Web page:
What makes a city inspiring? For photographer Che' Ahmad Azhar Bin Che' Fadzil, it’s the richness of life on the streets. He has spent years documenting everyday people in the neighborhoods of Kuala Lumpur, Malaysia. As you can see in the photographs that accompany this story, he has an eye for moments of unadorned humanity. We asked him, along with several other members of the city’s creative class, to share the places that stimulate their senses, spark their imaginations, and offer them room to think.
“My place of creative inspiration in Kuala Lumpur is Kampung Baru, an old Malay settlement in the center of the city. Kampung means ‘village’ or ‘rural.’ I was a kampung boy myself; I grew up in a small town north of Penang. We did all the things small boys do—catch fish, climb trees, and play good-guys-bad-guys, just like in the cowboy movies. I moved to Kuala Lumpur in the early ’80s to further my studies, and after I graduated, I rented a room in Kampung Baru. It was very cheap, and its traditional Malay shop houses, small alleys, and coconut trees reminded me of my village. Even though modernization has started to dilute the place, Kampung Baru offers a slice of life that still brings back a lot of my childhood memories. That’s why I do photography here. I want to shoot the classic side of Kuala Lumpur—before it’s gone.
“Saturday is my day for shooting. Because there’s no school and the businessmen aren’t working, there’s a lot of leisure activity. Kids are playing soccer or riding bikes and skateboards; ladies are sitting and chatting; men are playing chess in the coffee shops. I try to be invisible. And I never ask people to pose for me. I just observe my surroundings and shoot whatever catches my eye. Along the way, I make a lot of friends. If I skip a week in Kampung Baru, the next week people will say, ‘Where’ve you been?’
“Because I shoot all day long, from dawn until dusk, I take breaks for lunch, tea, and dinner. Kampung Baru is a foodie paradise. In the morning, I have teh tarik [milk tea] and nasi lemak [coconut rice] or roti bakar [roasted bread]. At lunch, Indian fish-head curry. For dinner, maybe satay. Kuala Lumpur is a melting pot—whatever I want to eat, I can find it in Kampung Baru. Some stands serve food until 3 or 4 in the morning; it’s like a fiesta! You can’t even find parking, it’s so jammed. And then at 5 or 6 a.m., other shops open early for breakfast. The coming and going of people is continuous. If I find a composition with good light, I can set up my camera and just wait for the right moment.”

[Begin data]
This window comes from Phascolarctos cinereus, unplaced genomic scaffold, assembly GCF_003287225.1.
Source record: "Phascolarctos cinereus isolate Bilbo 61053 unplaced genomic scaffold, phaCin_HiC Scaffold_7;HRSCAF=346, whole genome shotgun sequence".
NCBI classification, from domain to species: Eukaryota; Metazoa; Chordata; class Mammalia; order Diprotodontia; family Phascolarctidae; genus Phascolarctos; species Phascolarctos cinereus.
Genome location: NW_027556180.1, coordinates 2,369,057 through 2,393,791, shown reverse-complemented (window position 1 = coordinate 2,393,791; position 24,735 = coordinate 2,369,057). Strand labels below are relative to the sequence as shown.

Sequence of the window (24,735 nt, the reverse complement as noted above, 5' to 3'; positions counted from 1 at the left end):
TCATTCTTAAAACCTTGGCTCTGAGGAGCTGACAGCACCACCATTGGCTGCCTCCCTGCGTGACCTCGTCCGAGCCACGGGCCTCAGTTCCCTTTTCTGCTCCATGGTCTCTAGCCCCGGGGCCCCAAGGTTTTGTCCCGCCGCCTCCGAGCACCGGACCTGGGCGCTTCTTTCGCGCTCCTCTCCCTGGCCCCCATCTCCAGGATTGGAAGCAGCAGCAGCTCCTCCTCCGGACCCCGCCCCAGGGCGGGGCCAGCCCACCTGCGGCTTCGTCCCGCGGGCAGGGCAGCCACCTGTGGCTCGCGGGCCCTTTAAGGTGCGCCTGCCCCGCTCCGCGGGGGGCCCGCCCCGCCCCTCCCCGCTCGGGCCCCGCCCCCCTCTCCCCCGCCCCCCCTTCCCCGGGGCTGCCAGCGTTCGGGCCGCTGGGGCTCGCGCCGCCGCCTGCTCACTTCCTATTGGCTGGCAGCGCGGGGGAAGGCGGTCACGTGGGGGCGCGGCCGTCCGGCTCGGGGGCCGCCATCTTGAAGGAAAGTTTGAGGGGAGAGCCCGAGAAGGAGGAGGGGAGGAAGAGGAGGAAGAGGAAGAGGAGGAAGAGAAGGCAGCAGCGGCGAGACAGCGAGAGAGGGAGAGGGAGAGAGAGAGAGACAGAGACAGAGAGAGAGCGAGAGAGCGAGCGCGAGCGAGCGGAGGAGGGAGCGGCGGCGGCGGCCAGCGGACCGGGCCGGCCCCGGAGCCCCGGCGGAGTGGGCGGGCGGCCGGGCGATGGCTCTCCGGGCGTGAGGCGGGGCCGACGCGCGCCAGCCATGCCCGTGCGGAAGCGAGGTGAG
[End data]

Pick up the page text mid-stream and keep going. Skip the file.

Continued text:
Founder and director of Wei-Ling Gallery and Wei-Ling Contemporary art foundation
“I find inspiration in Brickfields, also called Little India. My association with the neighborhood goes back to my teens. My parents would take us there on weekends for dosa breakfast. In the late ’80s, my father bought an old shop house in Brickfields. It was on the fringe at the time, a bit edgy—like Brooklyn to Manhattan. My father moved his architectural practice there and people said, ‘Wow, Brickfields? Why are you doing that?’ Fast-forward 20 years and Kuala Lumpur Sentral, the main railway stop that links the downtown to the airport, is right by Brickfields.
“It’s an interesting juxtaposition of old and new. The Brickfields area has the town’s highest concentration of places of worship—including one of the largest Buddhist temples in the city and three or four important Hindu temples—and you’ve got people selling banana-leaf rice, dosas, saris, incense. But right across the street you’ve got the KL Sentral Station, the St. Regis Hotel, and King Cole Bar. Brickfields has gentrified a little bit, but most of the shops I grew up with are largely untouched. It has maintained its authenticity.
“The building my father bought was gutted in a fire in 2004. He rebuilt it for me as a private gallery. While my exhibitions aren’t necessarily influenced by the neighborhood, we are a private space—meaning our artists have more freedom of expression. We do have censorship in Malaysia. But showing in a private gallery, tucked away in Brickfields, allows the artists to present more subversive work.